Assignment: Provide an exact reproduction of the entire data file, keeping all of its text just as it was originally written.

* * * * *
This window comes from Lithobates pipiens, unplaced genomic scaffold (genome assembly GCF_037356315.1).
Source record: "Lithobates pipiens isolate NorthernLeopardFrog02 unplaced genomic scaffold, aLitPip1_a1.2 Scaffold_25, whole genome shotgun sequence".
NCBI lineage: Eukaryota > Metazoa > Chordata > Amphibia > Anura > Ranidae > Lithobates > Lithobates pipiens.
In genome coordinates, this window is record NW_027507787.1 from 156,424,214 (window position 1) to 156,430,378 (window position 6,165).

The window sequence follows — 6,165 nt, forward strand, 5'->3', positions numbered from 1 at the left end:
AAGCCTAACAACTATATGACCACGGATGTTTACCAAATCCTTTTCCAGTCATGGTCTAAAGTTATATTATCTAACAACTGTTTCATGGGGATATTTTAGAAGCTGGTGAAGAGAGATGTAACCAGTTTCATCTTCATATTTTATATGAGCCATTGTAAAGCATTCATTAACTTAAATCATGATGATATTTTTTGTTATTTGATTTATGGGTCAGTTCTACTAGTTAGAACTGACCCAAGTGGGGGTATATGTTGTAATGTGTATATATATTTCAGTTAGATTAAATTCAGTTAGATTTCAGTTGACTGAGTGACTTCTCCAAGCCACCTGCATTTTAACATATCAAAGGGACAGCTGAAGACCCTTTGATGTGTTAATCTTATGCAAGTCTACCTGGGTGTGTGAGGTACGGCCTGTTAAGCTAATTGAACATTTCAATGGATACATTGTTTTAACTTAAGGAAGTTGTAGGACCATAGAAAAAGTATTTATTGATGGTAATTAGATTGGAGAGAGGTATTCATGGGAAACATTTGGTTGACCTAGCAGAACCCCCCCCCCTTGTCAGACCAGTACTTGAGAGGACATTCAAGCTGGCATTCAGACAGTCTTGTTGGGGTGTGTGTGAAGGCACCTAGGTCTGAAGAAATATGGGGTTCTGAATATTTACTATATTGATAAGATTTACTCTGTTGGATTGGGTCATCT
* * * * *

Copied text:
This window comes from Lithobates pipiens, unplaced genomic scaffold (genome assembly GCF_037356315.1).
Source record: "Lithobates pipiens isolate NorthernLeopardFrog02 unplaced genomic scaffold, aLitPip1_a1.2 Scaffold_25, whole genome shotgun sequence".
NCBI lineage: Eukaryota > Metazoa > Chordata > Amphibia > Anura > Ranidae > Lithobates > Lithobates pipiens.
In genome coordinates, this window is record NW_027507787.1 from 156,424,214 (window position 1) to 156,430,378 (window position 6,165).

The window sequence follows — 6,165 nt, forward strand, 5'->3', positions numbered from 1 at the left end:
AAGCCTAACAACTATATGACCACGGATGTTTACCAAATCCTTTTCCAGTCATGGTCTAAAGTTATATTATCTAACAACTGTTTCATGGGGATATTTTAGAAGCTGGTGAAGAGAGATGTAACCAGTTTCATCTTCATATTTTATATGAGCCATTGTAAAGCATTCATTAACTTAAATCATGATGATATTTTTTGTTATTTGATTTATGGGTCAGTTCTACTAGTTAGAACTGACCCAAGTGGGGGTATATGTTGTAATGTGTATATATATTTCAGTTAGATTAAATTCAGTTAGATTTCAGTTGACTGAGTGACTTCTCCAAGCCACCTGCATTTTAACATATCAAAGGGACAGCTGAAGACCCTTTGATGTGTTAATCTTATGCAAGTCTACCTGGGTGTGTGAGGTACGGCCTGTTAAGCTAATTGAACATTTCAATGGATACATTGTTTTAACTTAAGGAAGTTGTAGGACCATAGAAAAAGTATTTATTGATGGTAATTAGATTGGAGAGAGGTATTCATGGGAAACATTTGGTTGACCTAGCAGAACCCCCCCCCCTTGTCAGACCAGTACTTGAGAGGACATTCAAGCTGGCATTCAGACAGTCTTGTTGGGGTGTGTGTGAAGGCACCTAGGTCTGAAGAAATATGGGGTTCTGAATATTTACTATATTGATAAGATTTACTCTGTTGGATTGGGTCATCT